School in Buenos Aires

School has been going pretty well so far. For my class at the University of Buenos Aires (UBA) I have picked out my final paper topic: The relationship between George Bush and Chavez and how it effected their foreign policy. It should be interesting to research and write, however I don't really know anything about political science so it will be a challenge.

For my class at the Catholic University of Argentina (UCA) I have a mini parcial coming up this week. It is like a short version of a midterm. The last one went pretty terribly, so I will have to study more for this one haha

The classes I take through the program, with just exchange students, are pretty easy. I just finished reading Boquitas Pintadas by Manuel Puig and it was pretty good; a novel depicting Argentine society/class structure in the 50's. In my other class we have been talking about Argentina's foreign policy throughout history, you can pretty much sum it up into one word-neutral. Well not really, but it is a very neutral country.

Not much else to tell besides that. I have a ton of reading that takes twice as long to read in Spanish as it would in English, but oh well I am learning a lot. I think my favorite word right now that I have learned how to use properly is convertirse, which means to convert or change oneself. great for papers!

Mendoza Friday the 19th

Becca, Amy, Emily, Kasia, Dallas, Lauryn and I arrived in Mendoza around 11am Friday morning. Eric and his dad met us at the station to help us get to our hotel, which was really nice. It was raining like crazy so we took taxis to the hotel. When we got there, we took a couple hours to settle in, get cleaned up and rest. Lauryn, Becca and I went out for coffee/tea and medialunas. Then around 3 we met Eric to get lunch and go shopping. We got asado libre (unlimited bbq) which was delicious. We had 5 or 6 different kinds of meat and a couple bottles of wine. Then we went shopping and got to see a lot of the city. We stopped for ice cream, which is a must anywhere in Argentina. There are ice cream places on every corner, and the flavors are delicious.

After we got back to the hotel Lauryn and I went to check out the pool. It was FREEZING, but I forced myself to go all the way in. It was nice and refreshing. Then we all got ready to go out and meet all the Eric's Argentine friends.

We went to a bar called Ex Xtreme and had a few typical Argentine drinks such as Gancia with sprite and lime and Fernet with coke. We met Efrain, Leo, Francisco, Nico and Ezekiel. They were all super cool and we got to practice lots of spanish speaking with them. Nico wrote a poem and wanted us to translate it to English for him. It was pretty cheesy, but fun. Francisco, Leo and Ezekiel are in a band together. We tried to get them to perform for us, but it didn't work. We stayed out till around 2:30 and then headed back to the hotel. We didn't want to stay out too late cause we had to be ready by 9 the next morning for our bike and wine tour!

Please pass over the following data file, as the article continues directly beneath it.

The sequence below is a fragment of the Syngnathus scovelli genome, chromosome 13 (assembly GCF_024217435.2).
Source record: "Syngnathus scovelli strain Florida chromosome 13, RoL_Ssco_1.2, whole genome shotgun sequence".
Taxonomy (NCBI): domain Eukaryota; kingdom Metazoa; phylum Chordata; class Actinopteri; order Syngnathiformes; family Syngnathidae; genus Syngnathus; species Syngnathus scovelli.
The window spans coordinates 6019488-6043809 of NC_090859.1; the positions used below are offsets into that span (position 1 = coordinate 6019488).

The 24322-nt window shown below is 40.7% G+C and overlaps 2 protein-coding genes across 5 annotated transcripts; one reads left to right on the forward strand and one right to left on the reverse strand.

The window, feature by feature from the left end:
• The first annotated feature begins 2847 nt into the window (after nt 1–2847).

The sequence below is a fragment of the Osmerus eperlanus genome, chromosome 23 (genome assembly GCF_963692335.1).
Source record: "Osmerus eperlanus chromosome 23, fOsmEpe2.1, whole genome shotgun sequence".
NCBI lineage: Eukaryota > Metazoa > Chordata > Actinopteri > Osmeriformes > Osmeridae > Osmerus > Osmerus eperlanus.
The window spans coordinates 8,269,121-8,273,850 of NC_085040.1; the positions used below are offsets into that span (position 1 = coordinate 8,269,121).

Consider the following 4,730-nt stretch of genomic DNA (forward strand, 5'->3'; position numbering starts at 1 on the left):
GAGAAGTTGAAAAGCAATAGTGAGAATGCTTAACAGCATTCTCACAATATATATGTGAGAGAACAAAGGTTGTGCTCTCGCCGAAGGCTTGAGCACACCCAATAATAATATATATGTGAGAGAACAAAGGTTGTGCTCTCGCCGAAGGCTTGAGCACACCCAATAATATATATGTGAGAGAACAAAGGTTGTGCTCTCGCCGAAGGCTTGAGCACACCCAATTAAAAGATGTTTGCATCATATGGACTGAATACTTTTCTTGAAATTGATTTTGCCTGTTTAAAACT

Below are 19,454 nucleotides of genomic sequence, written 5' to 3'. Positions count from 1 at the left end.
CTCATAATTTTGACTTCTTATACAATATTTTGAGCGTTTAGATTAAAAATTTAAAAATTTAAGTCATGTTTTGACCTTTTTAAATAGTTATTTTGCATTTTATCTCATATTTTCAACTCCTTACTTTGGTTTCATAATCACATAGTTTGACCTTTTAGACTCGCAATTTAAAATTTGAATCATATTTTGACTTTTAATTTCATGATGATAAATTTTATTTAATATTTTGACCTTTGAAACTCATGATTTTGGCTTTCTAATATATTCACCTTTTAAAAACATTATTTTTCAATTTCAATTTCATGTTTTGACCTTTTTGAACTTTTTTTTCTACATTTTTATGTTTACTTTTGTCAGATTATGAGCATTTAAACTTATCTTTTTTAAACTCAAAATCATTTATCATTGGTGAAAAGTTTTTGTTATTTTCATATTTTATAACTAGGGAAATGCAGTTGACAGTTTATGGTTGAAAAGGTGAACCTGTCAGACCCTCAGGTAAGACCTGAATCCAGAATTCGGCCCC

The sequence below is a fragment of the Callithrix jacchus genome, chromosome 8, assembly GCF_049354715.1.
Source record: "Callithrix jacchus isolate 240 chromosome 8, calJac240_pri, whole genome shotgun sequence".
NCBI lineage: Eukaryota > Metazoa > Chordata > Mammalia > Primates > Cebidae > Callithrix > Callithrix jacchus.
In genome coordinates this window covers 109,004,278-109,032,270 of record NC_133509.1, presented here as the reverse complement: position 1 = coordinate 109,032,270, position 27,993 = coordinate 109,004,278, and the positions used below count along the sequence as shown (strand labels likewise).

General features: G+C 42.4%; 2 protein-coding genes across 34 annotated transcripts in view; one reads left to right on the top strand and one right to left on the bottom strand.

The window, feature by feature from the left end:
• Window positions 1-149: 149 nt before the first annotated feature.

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Living in Buenos Aires

I have been in Buenos Aires for about a month now and these have been my most notable experiences so far:

Home Stay
I am living with a lady named Beatriz and her cat Cuazar. We live in an apartment in Villa Crespo. Villa Crespo is a middle class neihborhood in the middle of the capital city of Buenos Aires. I like the neighborhood because it is pretty quite and down-to-earth. There is not a lot of tourism in the area so I get to see a lot of Argentines and not many Americans.

Beatriz is quite the character. She is 62, loves all things touristic, and wears flowers in her hair every day. She loves to talk on the phone with her friends, go out for coffee or tea and yell at her cat. We have a great time together. She has taken me on a city tour and shopping. This weekend we are planning on going to El Tigre together.

I took a tango class with my friend Becca and it was really fun. There are places to learn tango in every neighborhood, so hopefully I can find one that I like in Villa Crespo and I will come back to the states a tango pro.

Argentines are very nice people. They are always willing to help you with directions or tell you about the history of some building or plaza. They are also very in shape verging on skinny. They excercise a lot and eat a lot of meat. Hopefully all of us American students will catch on to this and come back looking like beautiful Argentines.

I have also met a bunch of very nice exchange students here. Becca lives right across the street from me so we do almost everything together. It is nice when we are out late cause we can get a cab home together or brave the colectivo (bus).

That's all for now. I will start blogging more frequently so my posts aren't so long! Here is a picture of the park right by my apartment.View image

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